I recently read an article in Harper’s Bazaar about dry cutting hair. The writer described some of the situations in which dry cutting is preferred. Since this method of cutting has become very popular, I thought it would be a good time for me to weigh in on the subject. 

Dry Haircut vs. Wet Haircut

I have never been much of a dry cutter myself. Outside of bang trims and finishing touches on a cut after the blowout, I prefer to cut freshly shampooed wet hair. Wet hair allows me to manipulate the hair easier and make cleaner partings for cutting.  For most clients, a wet haircut is best. Nevertheless, I have found situations where the best option is the dry cut method. There are several benefits of dry cutting hair. Let’s discuss a few.

Customize the Curly Haircut

Some curly hair can benefit hugely from dry cutting. Dry cutting curly hair allows the stylist to see how the curls naturally lay and customize the cut based on curl pattern and texture. Be forewarned, though – dry cutting curly hair is not precision cutting and there may not be the fluidity in the shape when styled straight and smooth.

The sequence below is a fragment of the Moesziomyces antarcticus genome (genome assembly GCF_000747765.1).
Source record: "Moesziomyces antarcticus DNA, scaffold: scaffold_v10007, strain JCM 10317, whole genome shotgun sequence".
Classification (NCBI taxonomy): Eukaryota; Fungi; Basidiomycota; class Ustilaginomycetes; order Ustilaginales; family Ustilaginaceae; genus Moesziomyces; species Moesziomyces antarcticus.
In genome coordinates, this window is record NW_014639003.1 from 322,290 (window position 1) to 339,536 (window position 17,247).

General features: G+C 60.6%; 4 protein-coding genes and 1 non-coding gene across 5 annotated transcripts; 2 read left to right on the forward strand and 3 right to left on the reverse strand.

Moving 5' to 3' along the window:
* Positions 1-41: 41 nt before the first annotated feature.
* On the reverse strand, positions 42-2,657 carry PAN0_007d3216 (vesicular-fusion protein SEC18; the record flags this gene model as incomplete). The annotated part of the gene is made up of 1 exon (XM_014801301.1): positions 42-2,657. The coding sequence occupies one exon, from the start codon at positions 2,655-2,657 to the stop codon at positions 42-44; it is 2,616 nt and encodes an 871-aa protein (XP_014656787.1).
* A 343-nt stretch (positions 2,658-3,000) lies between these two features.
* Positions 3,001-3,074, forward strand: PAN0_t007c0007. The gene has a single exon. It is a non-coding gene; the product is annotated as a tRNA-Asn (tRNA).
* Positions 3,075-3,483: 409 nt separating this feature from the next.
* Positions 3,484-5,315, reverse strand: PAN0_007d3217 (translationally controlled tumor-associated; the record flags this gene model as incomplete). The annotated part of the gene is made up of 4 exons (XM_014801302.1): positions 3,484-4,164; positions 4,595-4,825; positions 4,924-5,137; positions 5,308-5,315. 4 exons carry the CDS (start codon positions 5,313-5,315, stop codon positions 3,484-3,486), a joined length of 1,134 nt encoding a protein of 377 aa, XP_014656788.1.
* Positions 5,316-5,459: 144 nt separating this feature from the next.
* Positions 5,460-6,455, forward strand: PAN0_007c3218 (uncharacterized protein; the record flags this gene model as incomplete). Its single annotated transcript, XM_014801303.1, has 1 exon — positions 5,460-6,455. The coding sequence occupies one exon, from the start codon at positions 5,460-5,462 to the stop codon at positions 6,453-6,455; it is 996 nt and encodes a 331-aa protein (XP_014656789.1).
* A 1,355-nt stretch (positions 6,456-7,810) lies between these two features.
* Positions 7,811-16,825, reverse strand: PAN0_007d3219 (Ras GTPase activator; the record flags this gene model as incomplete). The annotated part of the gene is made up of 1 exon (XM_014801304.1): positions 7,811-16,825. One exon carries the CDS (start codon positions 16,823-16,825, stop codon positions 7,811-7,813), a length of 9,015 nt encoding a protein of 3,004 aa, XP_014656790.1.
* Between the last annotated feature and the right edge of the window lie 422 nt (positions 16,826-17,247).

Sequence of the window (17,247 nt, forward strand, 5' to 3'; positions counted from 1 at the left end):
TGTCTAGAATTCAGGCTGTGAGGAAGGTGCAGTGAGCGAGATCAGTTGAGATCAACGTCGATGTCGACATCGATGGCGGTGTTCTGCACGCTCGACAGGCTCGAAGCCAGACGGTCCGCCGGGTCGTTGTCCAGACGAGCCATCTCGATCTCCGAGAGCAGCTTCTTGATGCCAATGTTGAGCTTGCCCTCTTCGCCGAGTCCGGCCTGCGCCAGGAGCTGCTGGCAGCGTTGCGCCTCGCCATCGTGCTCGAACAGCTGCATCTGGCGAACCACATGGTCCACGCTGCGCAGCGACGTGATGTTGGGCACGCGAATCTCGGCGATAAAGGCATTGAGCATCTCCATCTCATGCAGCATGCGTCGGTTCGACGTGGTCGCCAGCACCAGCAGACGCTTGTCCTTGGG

Wavy and Straight Hair

Sometimes dry cutting wavy and straighter hair types may give a better read on how the hair will move and how layers will fall  than cutting wet hair. What you see now is how it will look.

Fine and Thin Hair

Some fine, thin, and fragile hair types especially benefit from dry cutting. When hair is wet, it stretches when combing and brushing. Stretching can cause breakage on damaged hair and increase the shedding for clients who have medical or hormonal issues.

Whether a dry cut might be best for you really depends on your hair type and goals for your hair. If curious, talk with your stylist to see if a dry haircut may be right for you. Don’t worry – you can still have that fabulous Michael Anthony Salon shampoo experience. We will dry your hair before we cut it.

Enjoy your hair!